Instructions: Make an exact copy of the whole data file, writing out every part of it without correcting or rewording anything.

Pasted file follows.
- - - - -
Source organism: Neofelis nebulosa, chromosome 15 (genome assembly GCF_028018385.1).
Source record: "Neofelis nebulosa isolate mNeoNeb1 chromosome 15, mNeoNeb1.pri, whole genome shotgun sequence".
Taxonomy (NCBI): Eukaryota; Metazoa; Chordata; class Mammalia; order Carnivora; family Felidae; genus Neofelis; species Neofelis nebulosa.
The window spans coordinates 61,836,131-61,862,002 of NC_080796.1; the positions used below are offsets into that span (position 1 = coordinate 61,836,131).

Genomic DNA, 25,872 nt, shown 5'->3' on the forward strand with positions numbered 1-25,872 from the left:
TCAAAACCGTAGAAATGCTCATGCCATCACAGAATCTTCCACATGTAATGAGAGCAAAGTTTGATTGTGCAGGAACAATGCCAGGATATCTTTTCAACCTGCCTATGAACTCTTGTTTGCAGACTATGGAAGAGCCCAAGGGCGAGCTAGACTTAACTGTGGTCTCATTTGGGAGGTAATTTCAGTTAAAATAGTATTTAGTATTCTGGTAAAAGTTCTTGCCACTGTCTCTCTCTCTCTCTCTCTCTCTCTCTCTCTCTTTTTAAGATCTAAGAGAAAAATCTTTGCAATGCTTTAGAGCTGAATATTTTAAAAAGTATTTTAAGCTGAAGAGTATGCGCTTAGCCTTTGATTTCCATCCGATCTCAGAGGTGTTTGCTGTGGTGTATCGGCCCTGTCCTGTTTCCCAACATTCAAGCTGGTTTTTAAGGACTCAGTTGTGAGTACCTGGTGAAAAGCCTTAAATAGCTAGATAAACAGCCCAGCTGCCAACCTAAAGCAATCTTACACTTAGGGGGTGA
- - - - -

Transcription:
Source organism: Neofelis nebulosa, chromosome 15 (genome assembly GCF_028018385.1).
Source record: "Neofelis nebulosa isolate mNeoNeb1 chromosome 15, mNeoNeb1.pri, whole genome shotgun sequence".
Taxonomy (NCBI): Eukaryota; Metazoa; Chordata; class Mammalia; order Carnivora; family Felidae; genus Neofelis; species Neofelis nebulosa.
The window spans coordinates 61,836,131-61,862,002 of NC_080796.1; the positions used below are offsets into that span (position 1 = coordinate 61,836,131).

Genomic DNA, 25,872 nt, shown 5'->3' on the forward strand with positions numbered 1-25,872 from the left:
TCAAAACCGTAGAAATGCTCATGCCATCACAGAATCTTCCACATGTAATGAGAGCAAAGTTTGATTGTGCAGGAACAATGCCAGGATATCTTTTCAACCTGCCTATGAACTCTTGTTTGCAGACTATGGAAGAGCCCAAGGGCGAGCTAGACTTAACTGTGGTCTCATTTGGGAGGTAATTTCAGTTAAAATAGTATTTAGTATTCTGGTAAAAGTTCTTGCCACTGTCTCTCTCTCTCTCTCTCTCTCTCTCTCTCTCTTTTTAAGATCTAAGAGAAAAATCTTTGCAATGCTTTAGAGCTGAATATTTTAAAAAGTATTTTAAGCTGAAGAGTATGCGCTTAGCCTTTGATTTCCATCCGATCTCAGAGGTGTTTGCTGTGGTGTATCGGCCCTGTCCTGTTTCCCAACATTCAAGCTGGTTTTTAAGGACTCAGTTGTGAGTACCTGGTGAAAAGCCTTAAATAGCTAGATAAACAGCCCAGCTGCCAACCTAAAGCAATCTTACACTTAGGGGGTGA